May 27, 2011

Existential Question of Writing

On my other blog (visit there if this one is dormant) I wrote yesterday about feeling out of sync with my own era.  I also think it was in response that I had to turn in a short story to my newly formed writing group last night and I had nothing new.  I have written only short, blog posts for several years now, avoiding the heavy work of long-form fiction writing.  I do think about, and often revise several times, what I write on blog posts, so the craft of writing still peeks its head up when I'm composing the short form.

Yesterday I had lunch with a friend, who is about my age and stage with children launched and grandchildren woven through our lives, and mentioned my angst about all this to her.  I wondered if I was up to the writing, the work, if at my age I had the energy. Her (brilliant) insight was that when we were young mothers and surrounded by work and laundry and fixing meals and cleaning up and activities we would look far into our future and say that when all the children left, we would do_________ and then we would fill in that blank with whatever we--at that point in our younger lives--imagined that we would want to do.  She observed that now that we have finally arrived at that fill-in-the-blank spot, all is changed.  What our 35-year-old self thought is not what our 55-plus self sees as a possibility.

It's a bit disconcerting, all of this shifting around.

In some cases, the shift happens because of forces outside our lives: the recession and business failures, health problems, the dynamics of our extended family.  Some interior forces might be a different way of looking at things, a banking of that proverbial fire in the belly, an altered moral viewpoint.  Whatever the situation that brought us to this point, those dreams we once had--that may have gotten us through that crunch--are seemingly ephemeral and must be redrawn, reimagined.

May 9, 2011

Slicer Meet-Up

A Slicer Meet-Up!
Yep, Carrie (on the right) has traveled out here to California with one of her friends and came to stay at my house last night.  We both think it's great that we were "pen-pals" for a while--via the Slice Of Life Challenge--then had a chance to meet.  Thanks, Stacey and Ruth!

May 6, 2011

Get To Work

I have a lot of blogs in my Google Reader, and most days I just skim over the lot of them, clicking "Mark All As Read," before I move on to my schoolwork.  Today I had a little extra time, so I watched/listened to a presentation (from Swiss Miss' website) given by Andrew Zuckerman about his creative process.

I tried to take a couple of screenshots to capture some of the quotes from his book, Wisdom. In that book, he interviewed the "elders" or people who had lived some years on this planet and had something to impart.  Here's one quote:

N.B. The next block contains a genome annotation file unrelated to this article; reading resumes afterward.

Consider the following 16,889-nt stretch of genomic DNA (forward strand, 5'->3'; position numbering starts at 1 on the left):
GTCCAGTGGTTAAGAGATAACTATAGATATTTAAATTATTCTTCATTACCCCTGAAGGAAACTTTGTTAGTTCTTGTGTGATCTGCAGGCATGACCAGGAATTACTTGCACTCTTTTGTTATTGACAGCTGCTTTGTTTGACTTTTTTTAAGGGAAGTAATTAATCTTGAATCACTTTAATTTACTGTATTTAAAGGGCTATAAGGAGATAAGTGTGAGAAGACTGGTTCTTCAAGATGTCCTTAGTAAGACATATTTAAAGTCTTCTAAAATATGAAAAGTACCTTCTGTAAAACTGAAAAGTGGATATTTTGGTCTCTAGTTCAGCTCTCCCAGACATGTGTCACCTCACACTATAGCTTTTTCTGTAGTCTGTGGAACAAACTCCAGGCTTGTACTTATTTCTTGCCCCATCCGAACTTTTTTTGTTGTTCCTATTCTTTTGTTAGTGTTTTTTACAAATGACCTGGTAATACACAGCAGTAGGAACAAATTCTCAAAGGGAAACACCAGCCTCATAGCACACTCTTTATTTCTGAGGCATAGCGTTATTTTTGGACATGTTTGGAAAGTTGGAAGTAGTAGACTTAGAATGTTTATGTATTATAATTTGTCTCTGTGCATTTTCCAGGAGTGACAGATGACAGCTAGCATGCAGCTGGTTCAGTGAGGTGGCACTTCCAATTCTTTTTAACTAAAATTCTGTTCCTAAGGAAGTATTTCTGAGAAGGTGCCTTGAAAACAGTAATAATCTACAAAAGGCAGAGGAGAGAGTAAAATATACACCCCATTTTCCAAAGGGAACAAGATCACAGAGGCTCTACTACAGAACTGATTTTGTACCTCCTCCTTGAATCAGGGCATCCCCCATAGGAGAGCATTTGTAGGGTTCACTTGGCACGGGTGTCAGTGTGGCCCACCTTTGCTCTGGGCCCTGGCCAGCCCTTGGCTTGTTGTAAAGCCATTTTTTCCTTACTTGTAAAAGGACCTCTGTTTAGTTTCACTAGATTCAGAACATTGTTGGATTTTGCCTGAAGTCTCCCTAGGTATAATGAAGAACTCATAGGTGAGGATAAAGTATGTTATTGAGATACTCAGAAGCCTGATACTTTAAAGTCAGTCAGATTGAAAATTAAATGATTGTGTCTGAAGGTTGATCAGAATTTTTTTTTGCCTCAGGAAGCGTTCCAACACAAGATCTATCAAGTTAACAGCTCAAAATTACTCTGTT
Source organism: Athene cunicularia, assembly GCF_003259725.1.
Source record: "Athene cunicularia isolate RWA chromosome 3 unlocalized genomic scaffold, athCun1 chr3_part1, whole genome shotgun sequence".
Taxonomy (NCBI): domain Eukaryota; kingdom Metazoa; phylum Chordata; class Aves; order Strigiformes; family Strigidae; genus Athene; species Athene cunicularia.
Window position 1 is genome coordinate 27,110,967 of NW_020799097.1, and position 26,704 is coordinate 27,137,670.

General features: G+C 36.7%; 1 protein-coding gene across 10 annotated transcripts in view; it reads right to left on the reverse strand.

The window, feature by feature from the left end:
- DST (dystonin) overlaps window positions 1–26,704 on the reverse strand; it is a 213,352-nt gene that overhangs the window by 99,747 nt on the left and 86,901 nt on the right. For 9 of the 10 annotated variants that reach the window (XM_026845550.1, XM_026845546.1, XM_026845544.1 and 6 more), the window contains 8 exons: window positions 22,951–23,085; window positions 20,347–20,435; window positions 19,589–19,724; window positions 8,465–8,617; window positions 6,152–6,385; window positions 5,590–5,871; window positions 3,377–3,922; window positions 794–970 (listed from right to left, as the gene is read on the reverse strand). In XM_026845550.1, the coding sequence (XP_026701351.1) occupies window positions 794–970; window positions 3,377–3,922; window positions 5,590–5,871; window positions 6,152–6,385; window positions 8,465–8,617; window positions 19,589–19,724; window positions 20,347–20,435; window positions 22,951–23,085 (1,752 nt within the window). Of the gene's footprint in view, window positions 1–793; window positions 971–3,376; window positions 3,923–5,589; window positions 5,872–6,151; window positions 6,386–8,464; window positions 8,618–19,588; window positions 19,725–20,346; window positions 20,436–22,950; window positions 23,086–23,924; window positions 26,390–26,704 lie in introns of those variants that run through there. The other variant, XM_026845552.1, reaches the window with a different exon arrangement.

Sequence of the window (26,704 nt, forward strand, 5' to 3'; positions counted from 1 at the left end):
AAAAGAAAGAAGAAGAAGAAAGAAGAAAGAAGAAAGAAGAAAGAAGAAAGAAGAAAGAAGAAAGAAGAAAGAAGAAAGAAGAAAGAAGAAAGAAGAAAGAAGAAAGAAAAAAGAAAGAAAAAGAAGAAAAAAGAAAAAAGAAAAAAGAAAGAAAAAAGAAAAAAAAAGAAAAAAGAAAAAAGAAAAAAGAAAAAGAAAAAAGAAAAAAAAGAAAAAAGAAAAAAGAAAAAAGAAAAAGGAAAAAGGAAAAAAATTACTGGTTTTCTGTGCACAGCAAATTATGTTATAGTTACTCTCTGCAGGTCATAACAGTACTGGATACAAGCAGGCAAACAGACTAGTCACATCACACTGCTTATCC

And another: "You can't get to wonderful without passing through all right." (Bill Withers)  Over at his website, he has a short of these simply beautiful projects.  He's also done Bird, Creatures, and a host of other projects.

I have a quote on the upper right of my blog that runs along the lines of what Close, a painter, said.  However, the idea of work and of getting to it doesn't belong to either Close or Butler.  Our writing group seems to be coalescing after a faulty start, and I look forward to using this group to prompt me to the computer--to get myself into the chair, hands on the keyboard and to pry off the top of my head and let the imagination come forward in some fashion.  I don't know where it will go.  I just want to try.  I hope I'm not too old, or too tired, but the age of the people in the Wisdom book/film clip and how they speak their minds lets me know that all can create.  All.

May 1, 2011

Throwing Out the Favorite Thing

There's a lovely and brilliant article on drawing over on the New York Times website about drawing.  Apparently what I caught is only the last one in the series, but in it is this quote:

There’s a theory about writing that applies — that, when you reach a serious sticking point, the key to moving on successfully is to throw out the element that you had been hanging on to because it is your favorite thing. 

I had heard variations of this all through grad school, and so have developed a method to deal with this: whatever I had to cut, I carefully pasted over into a new document titled "Cut Stuff," and then saved it. Silly, but it worked. But aside from how to deal witht the loss of "your favorite thing," this article reminded me of the value of sticking with something until it evolves.  In this day of blogging, of throwing writing up on the wall of the internet to see if it sticks, I'm not sure this process of polishing and of looking critically at the elements of how a piece is constituted--whether it be drawing, writing, creating--factors into our process anymore. 

I certainly see it in my students.  They are required to turn in a preliminary rough draft of their research paper, then after conference, go home and revise it.  Most make minimal changes, such as a comma or a short phrase, or correcting a comma splice, never digging at what lies below the surface.  I worry that I have become like that some days.  Perhaps unlike James McMullan, who wrote the article and who went through multiple iterations to get at his finished painting, most of us don't labor to get at the brilliance that is certainly buried there, only waiting to be revealed and polished up.